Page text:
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Comment: Re:The problem is that landfills are too cheap (Score 1) 371 371

You can't make something expensive "free," but you can force people to pay for something they wouldn't voluntarily pay for via taxes.

By taxing goods up front proportionally to their reclamation costs (and the costs of their packaging) we could fund "free" recycling and even encourage manufacturers to adopt more environmentally-friendly designs.

Comment: Re:Idiot (Score 1) 1067 1067

It's believable that someone could get a B+ in an entry level CS class even without a good understanding of arithmetic. Entry level CS is more about understanding flow control and variables than it is about mathematics.

If she got a B+ in Calculus, that would be concerning. And since all university-level CS programs require Calculus, the student in your story likely never graduated... unless this was a for-profit college, perhaps.

Comment: Acer Aspire V15 Nitro (Score 1) 325 325

I just got an Acer Aspire V15 Nitro and one of the things I like about it, is that it runs quite cool even after compiling software for half an hour. Then again, that doesn't require the NVIDIA card to do anything, and I don't know how that would affect the temperature. As I just got it, my experience with it is limited, but I like it so far. It's a very fast machine.

Businesses

LinkedIn Study: US Attracting Fewer Educated, Highly Skilled Migrants 338 338

vinces99 writes The U.S. economy has long been powered in part by the nation's ability to attract the world's most educated and skilled people to its shores. But a new study of the worldwide migration of professionals to the U.S. shows a sharp drop-off in its proportional share of those workers – raising the question of whether the nation will remain competitive in attracting top talent in an increasingly globalized economy. The study, which used a novel method of tracking people through data from the social media site LinkedIn, is believed to be the first to monitor global migrations of professionals to the U.S., said co-author Emilio Zagheni, a University of Washington assistant professor of sociology and fellow of the UW eScience Institute. Among other things, the study, presented recently in Barcelona, Spain, found that just 13 percent of migrating professionals in the sample group chose the U.S. as a destination in 2012, down from 27 percent in 2000.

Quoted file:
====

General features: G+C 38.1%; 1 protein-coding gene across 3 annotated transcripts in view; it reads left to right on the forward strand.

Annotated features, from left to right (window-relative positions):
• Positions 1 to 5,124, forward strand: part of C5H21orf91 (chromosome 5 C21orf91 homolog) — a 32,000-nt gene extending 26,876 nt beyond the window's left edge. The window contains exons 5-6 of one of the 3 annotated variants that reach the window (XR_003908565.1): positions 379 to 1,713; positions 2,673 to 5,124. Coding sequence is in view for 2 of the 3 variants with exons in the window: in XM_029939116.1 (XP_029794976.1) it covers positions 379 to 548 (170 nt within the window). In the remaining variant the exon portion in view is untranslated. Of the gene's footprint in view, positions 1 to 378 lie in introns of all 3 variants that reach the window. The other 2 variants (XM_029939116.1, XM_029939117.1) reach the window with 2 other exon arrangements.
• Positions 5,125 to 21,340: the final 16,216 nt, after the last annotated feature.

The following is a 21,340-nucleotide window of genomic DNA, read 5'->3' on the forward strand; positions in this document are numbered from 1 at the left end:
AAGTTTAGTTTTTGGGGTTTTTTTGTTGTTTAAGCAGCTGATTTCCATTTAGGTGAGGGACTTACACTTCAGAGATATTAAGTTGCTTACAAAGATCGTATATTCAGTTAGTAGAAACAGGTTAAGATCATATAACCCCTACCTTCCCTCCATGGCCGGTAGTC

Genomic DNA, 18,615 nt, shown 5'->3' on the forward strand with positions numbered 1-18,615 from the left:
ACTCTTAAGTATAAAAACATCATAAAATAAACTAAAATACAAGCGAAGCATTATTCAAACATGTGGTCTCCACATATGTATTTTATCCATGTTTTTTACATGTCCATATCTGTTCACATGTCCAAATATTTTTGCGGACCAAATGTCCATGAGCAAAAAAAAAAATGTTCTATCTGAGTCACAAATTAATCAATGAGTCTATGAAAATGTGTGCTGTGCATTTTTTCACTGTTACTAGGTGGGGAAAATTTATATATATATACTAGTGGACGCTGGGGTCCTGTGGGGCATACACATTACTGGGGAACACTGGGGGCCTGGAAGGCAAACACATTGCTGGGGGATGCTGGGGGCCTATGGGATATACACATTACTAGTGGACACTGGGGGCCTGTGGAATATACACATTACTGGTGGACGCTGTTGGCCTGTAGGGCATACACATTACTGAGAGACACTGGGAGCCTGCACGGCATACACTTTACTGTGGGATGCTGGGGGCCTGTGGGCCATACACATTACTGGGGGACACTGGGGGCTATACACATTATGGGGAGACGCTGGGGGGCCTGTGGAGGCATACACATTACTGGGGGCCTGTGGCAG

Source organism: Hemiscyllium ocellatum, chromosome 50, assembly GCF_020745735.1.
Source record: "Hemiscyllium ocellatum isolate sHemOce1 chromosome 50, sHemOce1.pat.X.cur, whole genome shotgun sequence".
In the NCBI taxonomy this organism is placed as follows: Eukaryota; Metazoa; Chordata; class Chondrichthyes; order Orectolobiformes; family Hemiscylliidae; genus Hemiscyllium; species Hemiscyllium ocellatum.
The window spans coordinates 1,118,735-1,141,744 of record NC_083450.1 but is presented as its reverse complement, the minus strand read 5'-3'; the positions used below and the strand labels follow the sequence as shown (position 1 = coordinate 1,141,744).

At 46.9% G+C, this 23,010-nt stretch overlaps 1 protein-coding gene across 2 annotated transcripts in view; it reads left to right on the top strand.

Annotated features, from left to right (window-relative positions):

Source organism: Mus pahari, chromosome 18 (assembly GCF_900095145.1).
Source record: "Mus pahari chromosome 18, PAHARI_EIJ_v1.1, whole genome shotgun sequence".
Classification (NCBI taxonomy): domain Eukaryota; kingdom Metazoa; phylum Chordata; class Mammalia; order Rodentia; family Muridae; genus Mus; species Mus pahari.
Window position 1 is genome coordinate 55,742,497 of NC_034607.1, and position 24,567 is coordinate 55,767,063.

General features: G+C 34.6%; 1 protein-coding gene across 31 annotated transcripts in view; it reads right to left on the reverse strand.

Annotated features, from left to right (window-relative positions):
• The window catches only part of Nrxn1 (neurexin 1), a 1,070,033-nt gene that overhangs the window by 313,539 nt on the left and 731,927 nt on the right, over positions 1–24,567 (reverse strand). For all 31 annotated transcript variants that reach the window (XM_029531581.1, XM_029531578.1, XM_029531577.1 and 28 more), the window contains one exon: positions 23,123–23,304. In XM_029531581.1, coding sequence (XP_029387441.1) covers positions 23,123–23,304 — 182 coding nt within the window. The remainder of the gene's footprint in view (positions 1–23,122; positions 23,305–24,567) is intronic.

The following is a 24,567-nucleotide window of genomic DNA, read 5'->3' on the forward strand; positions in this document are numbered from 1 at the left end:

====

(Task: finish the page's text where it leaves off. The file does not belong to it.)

Comment: Elephants. Rooms. (Score 1) 80 80

I think the big elephant in the room is more to be found further upstream, in the area of manufacturing. Worrying about software hacks is one thing - not having the faintest absolute clue exactly *what* is inside the chip package is something else entirely. Think its an accumulator bank? Oh sorry, maybe we forgot to mention the harmonic bundles associated with wave guidance within the interstitial distances of the rapidly blinking transistors .. yeah, those can be read from space. With a satellite (or 12).

The game is over folks, or rather .. the game is on, depending on how you look at it. Until you are capable of investigating and participating, directly, in the sub-assemblies, you will always have a weak back door. Either we, ultimately, become able to assemble our own chips on the desktop, or there will always be a power class: those who can build such devices, and those who can only be ruled by them.

Comment: No question about it! (Score 1) 94 94

We need to evolve to adapt to this new threat to the species, and instead of seriously *resisting* its effects on our being, we - the true power - direct the feature to our favour. If, out of the NSA catastrophe, we gain a "New Internet" wherein *everything, everywhere* for 15 years, was available to everyone, then we'd have indeed a new era in the human species. A truly evolutionary step, made by mistake - perhaps.

There's a whole WORLD in a mud puddle! -- Doug Clifford

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